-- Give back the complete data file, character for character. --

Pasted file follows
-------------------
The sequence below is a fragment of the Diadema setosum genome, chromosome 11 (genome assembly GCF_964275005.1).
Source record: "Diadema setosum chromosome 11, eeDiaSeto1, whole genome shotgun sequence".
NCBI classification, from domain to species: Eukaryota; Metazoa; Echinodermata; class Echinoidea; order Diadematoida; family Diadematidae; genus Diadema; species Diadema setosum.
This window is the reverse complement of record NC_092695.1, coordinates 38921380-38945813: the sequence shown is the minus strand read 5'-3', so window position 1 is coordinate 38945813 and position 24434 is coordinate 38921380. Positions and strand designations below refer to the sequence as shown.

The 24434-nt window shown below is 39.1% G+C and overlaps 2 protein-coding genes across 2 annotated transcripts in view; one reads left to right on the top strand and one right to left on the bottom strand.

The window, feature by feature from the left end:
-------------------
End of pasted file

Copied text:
The sequence below is a fragment of the Diadema setosum genome, chromosome 11 (genome assembly GCF_964275005.1).
Source record: "Diadema setosum chromosome 11, eeDiaSeto1, whole genome shotgun sequence".
NCBI classification, from domain to species: Eukaryota; Metazoa; Echinodermata; class Echinoidea; order Diadematoida; family Diadematidae; genus Diadema; species Diadema setosum.
This window is the reverse complement of record NC_092695.1, coordinates 38921380-38945813: the sequence shown is the minus strand read 5'-3', so window position 1 is coordinate 38945813 and position 24434 is coordinate 38921380. Positions and strand designations below refer to the sequence as shown.

The 24434-nt window shown below is 39.1% G+C and overlaps 2 protein-coding genes across 2 annotated transcripts in view; one reads left to right on the top strand and one right to left on the bottom strand.

The window, feature by feature from the left end: